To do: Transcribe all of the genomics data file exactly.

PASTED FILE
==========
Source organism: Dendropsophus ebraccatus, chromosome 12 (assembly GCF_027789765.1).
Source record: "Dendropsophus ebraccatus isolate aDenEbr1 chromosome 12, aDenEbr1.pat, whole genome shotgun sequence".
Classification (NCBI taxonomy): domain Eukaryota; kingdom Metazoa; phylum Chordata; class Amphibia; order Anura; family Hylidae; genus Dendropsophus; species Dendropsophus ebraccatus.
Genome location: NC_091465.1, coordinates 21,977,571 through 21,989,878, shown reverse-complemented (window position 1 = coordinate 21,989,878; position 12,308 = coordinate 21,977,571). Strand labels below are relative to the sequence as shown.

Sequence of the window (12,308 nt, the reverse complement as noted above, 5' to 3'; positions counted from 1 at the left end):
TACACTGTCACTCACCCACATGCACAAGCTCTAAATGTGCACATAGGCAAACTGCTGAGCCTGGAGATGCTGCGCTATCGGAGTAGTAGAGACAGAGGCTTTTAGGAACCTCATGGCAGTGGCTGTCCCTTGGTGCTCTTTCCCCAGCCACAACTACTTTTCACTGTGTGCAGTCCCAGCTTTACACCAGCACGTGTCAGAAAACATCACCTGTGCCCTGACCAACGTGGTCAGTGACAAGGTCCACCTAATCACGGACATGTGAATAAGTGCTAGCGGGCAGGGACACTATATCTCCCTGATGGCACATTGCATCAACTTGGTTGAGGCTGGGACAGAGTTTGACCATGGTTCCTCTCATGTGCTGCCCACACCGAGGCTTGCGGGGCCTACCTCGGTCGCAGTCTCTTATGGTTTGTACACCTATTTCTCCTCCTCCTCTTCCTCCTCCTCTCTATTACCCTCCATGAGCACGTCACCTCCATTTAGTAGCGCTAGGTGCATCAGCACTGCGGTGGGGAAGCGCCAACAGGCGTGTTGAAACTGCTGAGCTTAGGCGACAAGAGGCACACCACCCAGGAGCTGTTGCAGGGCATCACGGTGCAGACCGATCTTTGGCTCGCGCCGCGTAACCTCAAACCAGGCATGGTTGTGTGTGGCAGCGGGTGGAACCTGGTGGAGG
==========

Source organism: Dendropsophus ebraccatus, chromosome 12 (assembly GCF_027789765.1).
Source record: "Dendropsophus ebraccatus isolate aDenEbr1 chromosome 12, aDenEbr1.pat, whole genome shotgun sequence".
Classification (NCBI taxonomy): domain Eukaryota; kingdom Metazoa; phylum Chordata; class Amphibia; order Anura; family Hylidae; genus Dendropsophus; species Dendropsophus ebraccatus.
Genome location: NC_091465.1, coordinates 21,977,571 through 21,989,878, shown reverse-complemented (window position 1 = coordinate 21,989,878; position 12,308 = coordinate 21,977,571). Strand labels below are relative to the sequence as shown.

Sequence of the window (12,308 nt, the reverse complement as noted above, 5' to 3'; positions counted from 1 at the left end):
TACACTGTCACTCACCCACATGCACAAGCTCTAAATGTGCACATAGGCAAACTGCTGAGCCTGGAGATGCTGCGCTATCGGAGTAGTAGAGACAGAGGCTTTTAGGAACCTCATGGCAGTGGCTGTCCCTTGGTGCTCTTTCCCCAGCCACAACTACTTTTCACTGTGTGCAGTCCCAGCTTTACACCAGCACGTGTCAGAAAACATCACCTGTGCCCTGACCAACGTGGTCAGTGACAAGGTCCACCTAATCACGGACATGTGAATAAGTGCTAGCGGGCAGGGACACTATATCTCCCTGATGGCACATTGCATCAACTTGGTTGAGGCTGGGACAGAGTTTGACCATGGTTCCTCTCATGTGCTGCCCACACCGAGGCTTGCGGGGCCTACCTCGGTCGCAGTCTCTTATGGTTTGTACACCTATTTCTCCTCCTCCTCTTCCTCCTCCTCTCTATTACCCTCCATGAGCACGTCACCTCCATTTAGTAGCGCTAGGTGCATCAGCACTGCGGTGGGGAAGCGCCAACAGGCGTGTTGAAACTGCTGAGCTTAGGCGACAAGAGGCACACCACCCAGGAGCTGTTGCAGGGCATCACGGTGCAGACCGATCTTTGGCTCGCGCCGCGTAACCTCAAACCAGGCATGGTTGTGTGTGGCAGCGGGTGGAACCTGGTGGAGG